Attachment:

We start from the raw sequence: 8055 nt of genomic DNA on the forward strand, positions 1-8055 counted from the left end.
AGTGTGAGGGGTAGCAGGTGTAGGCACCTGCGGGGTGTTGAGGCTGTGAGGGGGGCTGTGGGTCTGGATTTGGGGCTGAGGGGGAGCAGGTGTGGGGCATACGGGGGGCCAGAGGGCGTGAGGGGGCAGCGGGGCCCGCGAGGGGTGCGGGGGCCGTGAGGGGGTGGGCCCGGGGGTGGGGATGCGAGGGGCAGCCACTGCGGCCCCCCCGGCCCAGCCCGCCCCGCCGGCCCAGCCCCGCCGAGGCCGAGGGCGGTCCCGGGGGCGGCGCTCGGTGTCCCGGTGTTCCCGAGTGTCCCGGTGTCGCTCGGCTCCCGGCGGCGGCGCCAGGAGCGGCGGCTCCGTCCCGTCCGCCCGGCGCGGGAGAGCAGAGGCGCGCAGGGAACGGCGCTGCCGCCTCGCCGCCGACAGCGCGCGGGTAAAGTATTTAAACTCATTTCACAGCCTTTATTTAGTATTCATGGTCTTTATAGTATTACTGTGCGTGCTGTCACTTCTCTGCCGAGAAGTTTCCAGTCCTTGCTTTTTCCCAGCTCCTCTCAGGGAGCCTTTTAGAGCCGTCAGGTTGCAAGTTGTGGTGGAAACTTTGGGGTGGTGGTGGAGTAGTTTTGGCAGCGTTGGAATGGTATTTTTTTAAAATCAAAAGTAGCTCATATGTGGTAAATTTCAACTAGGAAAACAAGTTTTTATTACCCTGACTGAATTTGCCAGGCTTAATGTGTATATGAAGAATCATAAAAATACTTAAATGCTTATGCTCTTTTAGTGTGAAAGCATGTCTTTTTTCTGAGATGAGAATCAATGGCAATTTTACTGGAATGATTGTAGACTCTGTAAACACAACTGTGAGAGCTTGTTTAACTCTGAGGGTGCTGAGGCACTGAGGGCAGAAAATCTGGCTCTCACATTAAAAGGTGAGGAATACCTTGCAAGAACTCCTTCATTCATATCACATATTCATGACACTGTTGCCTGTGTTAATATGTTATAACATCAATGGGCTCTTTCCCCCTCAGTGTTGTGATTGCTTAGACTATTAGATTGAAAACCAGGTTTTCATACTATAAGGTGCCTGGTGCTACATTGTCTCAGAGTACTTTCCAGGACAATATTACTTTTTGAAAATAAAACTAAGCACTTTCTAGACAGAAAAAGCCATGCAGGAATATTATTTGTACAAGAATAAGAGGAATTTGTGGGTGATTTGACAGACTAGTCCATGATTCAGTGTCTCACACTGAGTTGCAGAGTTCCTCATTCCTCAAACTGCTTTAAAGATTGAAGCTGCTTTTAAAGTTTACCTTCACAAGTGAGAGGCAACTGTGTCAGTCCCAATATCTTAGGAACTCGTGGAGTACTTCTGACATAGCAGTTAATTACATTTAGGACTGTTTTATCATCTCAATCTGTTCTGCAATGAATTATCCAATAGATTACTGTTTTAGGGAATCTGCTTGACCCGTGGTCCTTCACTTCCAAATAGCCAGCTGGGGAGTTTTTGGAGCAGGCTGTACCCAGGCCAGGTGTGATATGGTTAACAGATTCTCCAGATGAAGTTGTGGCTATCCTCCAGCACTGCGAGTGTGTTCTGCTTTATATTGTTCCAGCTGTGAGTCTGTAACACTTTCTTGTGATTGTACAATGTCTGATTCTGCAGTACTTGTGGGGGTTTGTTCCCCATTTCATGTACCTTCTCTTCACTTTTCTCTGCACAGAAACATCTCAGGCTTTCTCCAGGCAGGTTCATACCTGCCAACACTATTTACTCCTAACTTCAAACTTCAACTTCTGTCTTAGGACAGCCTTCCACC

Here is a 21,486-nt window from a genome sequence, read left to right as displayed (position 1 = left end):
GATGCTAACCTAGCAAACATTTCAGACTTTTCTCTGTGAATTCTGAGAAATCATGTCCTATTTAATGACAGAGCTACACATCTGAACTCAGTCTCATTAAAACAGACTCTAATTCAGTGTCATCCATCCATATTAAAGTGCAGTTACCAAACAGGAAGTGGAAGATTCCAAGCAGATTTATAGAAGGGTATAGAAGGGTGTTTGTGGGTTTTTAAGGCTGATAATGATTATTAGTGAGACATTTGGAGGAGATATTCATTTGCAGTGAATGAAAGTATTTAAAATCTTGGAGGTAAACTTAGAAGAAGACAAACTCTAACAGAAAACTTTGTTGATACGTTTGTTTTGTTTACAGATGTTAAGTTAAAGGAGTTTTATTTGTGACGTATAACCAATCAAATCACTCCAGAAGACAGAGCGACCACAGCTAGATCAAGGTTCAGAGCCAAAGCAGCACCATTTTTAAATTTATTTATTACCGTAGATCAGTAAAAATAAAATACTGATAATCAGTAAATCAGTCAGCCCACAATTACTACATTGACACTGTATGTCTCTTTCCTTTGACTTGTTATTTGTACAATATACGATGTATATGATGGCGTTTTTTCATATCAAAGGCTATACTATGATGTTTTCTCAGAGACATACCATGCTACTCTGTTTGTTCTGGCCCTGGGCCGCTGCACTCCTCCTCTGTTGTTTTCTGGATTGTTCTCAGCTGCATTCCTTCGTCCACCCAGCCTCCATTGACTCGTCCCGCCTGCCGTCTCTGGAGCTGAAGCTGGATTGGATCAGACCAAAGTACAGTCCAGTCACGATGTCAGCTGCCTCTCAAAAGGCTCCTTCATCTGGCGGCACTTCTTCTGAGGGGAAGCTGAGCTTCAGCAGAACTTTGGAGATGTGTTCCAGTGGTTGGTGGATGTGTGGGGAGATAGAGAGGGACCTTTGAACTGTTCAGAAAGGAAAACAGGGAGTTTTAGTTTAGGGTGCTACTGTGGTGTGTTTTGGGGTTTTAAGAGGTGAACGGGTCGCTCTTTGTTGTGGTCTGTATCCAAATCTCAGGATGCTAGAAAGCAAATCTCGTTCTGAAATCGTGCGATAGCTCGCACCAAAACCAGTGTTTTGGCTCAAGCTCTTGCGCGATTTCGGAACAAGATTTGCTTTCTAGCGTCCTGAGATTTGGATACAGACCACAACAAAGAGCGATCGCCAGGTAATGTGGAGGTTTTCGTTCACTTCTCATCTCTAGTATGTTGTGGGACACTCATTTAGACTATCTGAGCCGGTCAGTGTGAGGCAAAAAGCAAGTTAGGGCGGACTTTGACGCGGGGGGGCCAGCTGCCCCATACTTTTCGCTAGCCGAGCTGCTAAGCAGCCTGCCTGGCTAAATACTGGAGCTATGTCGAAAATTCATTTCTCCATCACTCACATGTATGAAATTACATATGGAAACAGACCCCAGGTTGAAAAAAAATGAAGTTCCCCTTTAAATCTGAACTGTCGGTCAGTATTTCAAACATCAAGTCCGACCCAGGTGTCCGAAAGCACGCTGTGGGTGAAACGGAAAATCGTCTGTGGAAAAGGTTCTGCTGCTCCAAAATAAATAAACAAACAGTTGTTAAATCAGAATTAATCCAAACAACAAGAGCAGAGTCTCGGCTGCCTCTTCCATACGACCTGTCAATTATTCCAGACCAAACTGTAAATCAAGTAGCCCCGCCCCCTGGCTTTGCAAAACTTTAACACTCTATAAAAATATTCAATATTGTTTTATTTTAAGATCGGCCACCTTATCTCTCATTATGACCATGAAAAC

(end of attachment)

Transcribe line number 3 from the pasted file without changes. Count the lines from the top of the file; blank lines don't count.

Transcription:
Here is a 21,486-nt window from a genome sequence, read left to right as displayed (position 1 = left end):